There was good reason for no charge having been made. A complaint had been filed by the police after the arrest, alleging unlawful assemblage, but between the arrest and the court proceedings in the morning following, it was discovered that on the charge of unlawful assemblage he could not be convicted by the recorder, who would have had to accept bail. This, however, was not what the mill owners wanted, and the charge of “obstructing and interfering” was added. This charge could be heard before Recorder Carroll, who at the hearing found Haywood guilty of such obstructing and interfering. He was thereupon adjudged guilty of disorderly conduct and sentenced to six months at hard labor. The sentence stands as proof of the personal hatred felt toward Haywood by the mill owners and the authorities, for the recorder had no jurisdiction to sentence anybody to six months at hard labor, the sentence itself being utterly illegal. Lessig’s conviction followed, and he was sentenced to six months without hard labor, while Messari was discharged.
Haywood, who had been taken to the patrol wagon to be hurried to· the county jail to begin his sentence, was brought back into the court room to face the charge of “unlawful assemblage.” The motion of his attorneys to have the case dismissed for the reason that no offense had been mentioned in the complaint, was promptly overruled by Recorder Carroll, and Haywood was held in the sum of $5,000 bail. The same sum was fixed for Lessig, and Messari was paroled in the charge of his attorneys, no bail being fixed in his case. A writ of certiorari was at once sued out for the disorderly conduct charge, and a writ of habeas corpus for the unlawful assemblage charge.
Both writs were granted and bail furnished on the disorderly charge, and so far as the six months sentence was concerned both prisoners were released. On the unlawful assemblage charge they refused to accept bail, demanding a hearing on the writ of habeas corpus for the purpose of establishing the rights of themselves and of the hundreds of strikers who had been arrested on similar complaints. The authorities depended for conviction upon a law of the vintage of the. seventeenth century, passed in the reign of Charles II.
For a week Haywood and Lessig lay in jail, awaiting a hearing on the writ of habeas corpus, while the strikers in monster mass meetings vowed not to return to the mills until Haywood and Lessig were released. On Saturday, April 5, the hearing on the writ came before Supreme Court Justice Minturn, who, after subjecting the state’s witnesses to many painful questions, upon motion of Attorney Hunziker ordered the release of the prisoners, declaring they had been illegally arrested.
In the course of the hearing Prosecutor Dunn protested, in support of the charge, that a crowd was following Haywood.
“Would you arrest me” asked the justice, “if a crowd was following me? These people wanted to see Haywood, and he cannot be held responsible for that.”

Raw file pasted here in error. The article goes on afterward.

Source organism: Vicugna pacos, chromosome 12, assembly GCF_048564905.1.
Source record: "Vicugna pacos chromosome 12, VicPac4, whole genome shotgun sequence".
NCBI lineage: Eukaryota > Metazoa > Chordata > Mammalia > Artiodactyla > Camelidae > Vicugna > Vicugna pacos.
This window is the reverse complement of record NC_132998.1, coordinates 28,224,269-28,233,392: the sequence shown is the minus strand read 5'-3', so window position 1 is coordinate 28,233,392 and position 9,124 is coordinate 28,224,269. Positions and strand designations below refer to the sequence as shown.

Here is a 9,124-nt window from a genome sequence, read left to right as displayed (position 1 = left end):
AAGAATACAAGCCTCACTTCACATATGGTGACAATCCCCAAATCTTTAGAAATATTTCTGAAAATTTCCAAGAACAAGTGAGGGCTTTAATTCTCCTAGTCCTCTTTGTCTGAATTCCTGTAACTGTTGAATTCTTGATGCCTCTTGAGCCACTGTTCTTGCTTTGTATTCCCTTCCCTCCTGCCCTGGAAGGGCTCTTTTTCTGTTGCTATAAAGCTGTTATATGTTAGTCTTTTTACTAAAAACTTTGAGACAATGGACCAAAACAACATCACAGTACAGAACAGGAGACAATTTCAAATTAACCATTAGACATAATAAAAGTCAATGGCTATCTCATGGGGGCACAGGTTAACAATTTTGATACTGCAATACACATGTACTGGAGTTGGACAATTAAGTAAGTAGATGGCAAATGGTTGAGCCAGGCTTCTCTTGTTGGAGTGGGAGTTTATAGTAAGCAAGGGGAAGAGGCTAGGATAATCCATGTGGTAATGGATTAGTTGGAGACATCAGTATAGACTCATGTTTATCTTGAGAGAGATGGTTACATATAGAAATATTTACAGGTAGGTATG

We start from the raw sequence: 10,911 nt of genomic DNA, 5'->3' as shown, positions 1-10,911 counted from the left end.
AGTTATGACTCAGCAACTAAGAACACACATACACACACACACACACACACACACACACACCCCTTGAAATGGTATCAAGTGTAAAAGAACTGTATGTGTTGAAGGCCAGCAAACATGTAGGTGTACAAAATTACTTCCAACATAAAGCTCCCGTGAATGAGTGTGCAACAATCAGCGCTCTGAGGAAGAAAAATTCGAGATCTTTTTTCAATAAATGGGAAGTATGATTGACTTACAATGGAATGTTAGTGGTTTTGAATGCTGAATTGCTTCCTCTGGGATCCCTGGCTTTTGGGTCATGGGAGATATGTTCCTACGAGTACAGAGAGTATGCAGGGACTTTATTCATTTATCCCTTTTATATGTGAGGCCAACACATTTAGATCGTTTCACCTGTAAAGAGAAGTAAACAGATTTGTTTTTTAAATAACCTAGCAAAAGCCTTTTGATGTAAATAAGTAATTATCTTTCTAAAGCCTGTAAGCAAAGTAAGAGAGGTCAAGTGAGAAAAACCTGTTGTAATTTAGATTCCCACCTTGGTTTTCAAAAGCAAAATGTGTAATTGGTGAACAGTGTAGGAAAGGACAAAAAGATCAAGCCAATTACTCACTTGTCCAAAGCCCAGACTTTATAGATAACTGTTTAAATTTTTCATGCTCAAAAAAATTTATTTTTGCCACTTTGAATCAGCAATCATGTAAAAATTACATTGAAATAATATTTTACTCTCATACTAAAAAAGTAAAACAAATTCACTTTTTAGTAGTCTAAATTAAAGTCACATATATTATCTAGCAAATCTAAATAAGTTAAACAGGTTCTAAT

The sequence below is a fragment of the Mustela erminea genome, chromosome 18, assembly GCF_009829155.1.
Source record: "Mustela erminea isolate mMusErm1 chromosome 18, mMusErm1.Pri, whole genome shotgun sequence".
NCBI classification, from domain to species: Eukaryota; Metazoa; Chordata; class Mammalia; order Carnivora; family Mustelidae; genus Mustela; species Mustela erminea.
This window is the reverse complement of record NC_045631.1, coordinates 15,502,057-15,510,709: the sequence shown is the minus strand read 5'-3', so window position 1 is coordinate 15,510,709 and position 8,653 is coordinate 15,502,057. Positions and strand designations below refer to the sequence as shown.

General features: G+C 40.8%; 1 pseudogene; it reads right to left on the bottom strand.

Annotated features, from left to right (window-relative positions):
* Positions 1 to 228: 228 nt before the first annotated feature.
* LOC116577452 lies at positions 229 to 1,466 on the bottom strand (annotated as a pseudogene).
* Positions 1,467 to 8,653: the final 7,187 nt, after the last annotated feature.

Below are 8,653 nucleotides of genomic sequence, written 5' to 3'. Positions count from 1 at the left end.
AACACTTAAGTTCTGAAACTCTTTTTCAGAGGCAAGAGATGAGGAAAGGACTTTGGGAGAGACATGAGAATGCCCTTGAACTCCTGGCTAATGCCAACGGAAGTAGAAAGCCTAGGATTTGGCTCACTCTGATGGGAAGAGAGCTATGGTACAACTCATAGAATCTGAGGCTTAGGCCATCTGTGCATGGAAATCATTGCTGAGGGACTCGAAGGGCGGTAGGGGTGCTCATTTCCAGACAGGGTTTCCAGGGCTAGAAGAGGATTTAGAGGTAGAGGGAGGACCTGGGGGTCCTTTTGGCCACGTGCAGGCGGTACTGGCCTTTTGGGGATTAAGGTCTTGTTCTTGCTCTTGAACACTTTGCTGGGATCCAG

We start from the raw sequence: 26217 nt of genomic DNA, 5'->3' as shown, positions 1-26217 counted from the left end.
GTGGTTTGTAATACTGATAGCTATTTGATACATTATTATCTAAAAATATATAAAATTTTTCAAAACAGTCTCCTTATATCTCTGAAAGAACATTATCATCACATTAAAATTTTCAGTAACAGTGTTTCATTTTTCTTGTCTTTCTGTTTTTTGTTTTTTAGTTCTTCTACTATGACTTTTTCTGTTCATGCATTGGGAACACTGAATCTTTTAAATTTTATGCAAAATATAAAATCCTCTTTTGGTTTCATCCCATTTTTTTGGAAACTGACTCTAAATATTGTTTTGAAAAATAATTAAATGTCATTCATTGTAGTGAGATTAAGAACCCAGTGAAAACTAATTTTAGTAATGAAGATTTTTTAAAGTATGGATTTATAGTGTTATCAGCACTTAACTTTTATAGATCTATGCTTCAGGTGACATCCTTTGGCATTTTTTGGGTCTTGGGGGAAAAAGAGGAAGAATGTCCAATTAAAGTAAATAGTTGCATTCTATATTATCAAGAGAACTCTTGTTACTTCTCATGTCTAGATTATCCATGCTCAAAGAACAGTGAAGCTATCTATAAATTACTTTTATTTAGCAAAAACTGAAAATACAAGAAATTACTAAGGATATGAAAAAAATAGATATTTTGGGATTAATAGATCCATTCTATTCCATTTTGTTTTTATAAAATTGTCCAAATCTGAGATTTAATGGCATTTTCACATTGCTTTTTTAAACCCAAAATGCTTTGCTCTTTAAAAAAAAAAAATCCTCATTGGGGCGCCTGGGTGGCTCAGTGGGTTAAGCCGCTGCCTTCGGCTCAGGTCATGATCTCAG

“But there was a great deal of noise,” urged the prosecutor.
“Do you arrest the Salvation Army, which always makes a noise?” countered Justice Minturn.
“Well, the prisoner was not going in the direction of his home, pleaded the prosecutor. “Would I be arrested for walking toward Haledon because I do not live in that direction?” demanded Minturn.
Police Sergeant Ryan on the stand testified that people came to the windows and on their porches, and this was on Sunday. Judge Minturn in reply remarked they might have done the same on St. Patrick’s Day! So ended one of the most flagrant outrages upon the rights of the working class that American records contain. It was a great victory for Haywood and Lessig and for the 25,000 strikers in whose behalf they were arrested.
In addressing a mass meeting of upwards of 20,000 strikers next day in Haledon, Haywood said:
“When Recorder Carroll sentenced me to six months at hard labor, he meant to sentence Paterson silk workers to ten hours’ hard labor every day for the rest of their lives. He meant to sentence the weavers to the three and four loom system. He meant to sentence every worker to perpetual wage slavery.”
The International Socialist Review (ISR) was published monthly in Chicago from 1900 until 1918 by Charles H. Kerr and critically loyal to the Socialist Party of America. It is one of the essential publications in U.S. left history. During the editorship of A.M. Simons it was largely theoretical and moderate. In 1908, Charles H. Kerr took over as editor with strong influence from Mary E Marcy. The magazine became the foremost proponent of the SP’s left wing growing to tens of thousands of subscribers. It remained revolutionary in outlook and anti-militarist during World War One. It liberally used photographs and images, with news, theory, arts and organizing in its pages. It articles, reports and essays are an invaluable record of the U.S. class struggle and the development of Marxism in the decades before the Soviet experience. It was closed down in government repression in 1918.
PDF of full issue: https://www.marxists.org/history/usa/pubs/isr/v13n11-may-1913-ISR-riaz-ocr.pdf